Bulgaria - Culture

Culture

Traditional Bulgarian culture contains mainly Thracian, Slavic and Bulgar heritage, along with Greek, Roman, Ottoman, Persian and Celtic influences. Nine historical and natural objects have been inscribed in the list of UNESCO World Heritage Sites: the Madara Rider, the Thracian tombs in Sveshtari and Kazanlak, the Boyana Church, the Rila Monastery, the Rock-hewn Churches of Ivanovo, Pirin National Park, Sreburna Nature Reserve and the ancient city of Nesebar. Nestinarstvo, a ritual fire-dance of Thracian origin, is included in the list of UNESCO Intangible Cultural Heritage. Fire is an essential element of Bulgarian folklore, used to banish evil spirits and diseases. Bulgarian folklore personifies illnesses as witches and has a wide range of creatures, including lamya, samodiva (veela) and karakondzhul. Some of the customs and rituals against these spirits have survived and are still practiced, most notably the kukeri and survakari. Martenitsa is also widely celebrated.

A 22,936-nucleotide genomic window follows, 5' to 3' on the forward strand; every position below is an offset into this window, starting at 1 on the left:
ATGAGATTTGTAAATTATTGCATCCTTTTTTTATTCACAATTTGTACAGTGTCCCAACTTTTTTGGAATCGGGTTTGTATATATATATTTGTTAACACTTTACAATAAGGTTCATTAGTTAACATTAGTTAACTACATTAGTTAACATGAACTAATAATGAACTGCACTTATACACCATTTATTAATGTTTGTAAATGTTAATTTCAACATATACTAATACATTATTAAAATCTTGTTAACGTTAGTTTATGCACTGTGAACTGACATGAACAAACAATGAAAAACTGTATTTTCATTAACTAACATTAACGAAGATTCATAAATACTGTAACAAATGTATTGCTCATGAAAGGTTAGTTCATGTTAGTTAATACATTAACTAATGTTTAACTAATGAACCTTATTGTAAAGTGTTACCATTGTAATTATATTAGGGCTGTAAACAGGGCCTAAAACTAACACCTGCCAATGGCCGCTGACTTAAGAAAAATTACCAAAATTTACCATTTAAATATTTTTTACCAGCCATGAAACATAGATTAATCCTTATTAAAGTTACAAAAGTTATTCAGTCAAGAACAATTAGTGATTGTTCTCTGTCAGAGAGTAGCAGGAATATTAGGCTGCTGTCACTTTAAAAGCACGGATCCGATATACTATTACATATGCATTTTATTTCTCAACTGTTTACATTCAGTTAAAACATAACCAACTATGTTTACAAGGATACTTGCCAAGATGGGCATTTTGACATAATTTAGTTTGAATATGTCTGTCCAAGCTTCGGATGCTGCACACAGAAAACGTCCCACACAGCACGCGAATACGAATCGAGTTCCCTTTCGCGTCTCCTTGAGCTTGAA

Along with traditional culture, much heritage from other civilisations has been accumulated since Antiquity. Local researchers claim that the number of archaeological sites is the third-largest in Europe after Italy and Greece. The first book written in a Germanic language—the 4th century Wulfila Bible, was created in Nicopolis ad Istrum in a small Gothic community in present-day northern Bulgaria. The first Christian monastery in Europe was established around the same time. Plovdiv is one of the oldest continuously inhabited cities, and the oldest golden treasure in the world, consisting of coins, weapons and jewellery dating to 4,600 BC, was discovered near Varna in 1972. The site revealed evidence of the first European civilisation.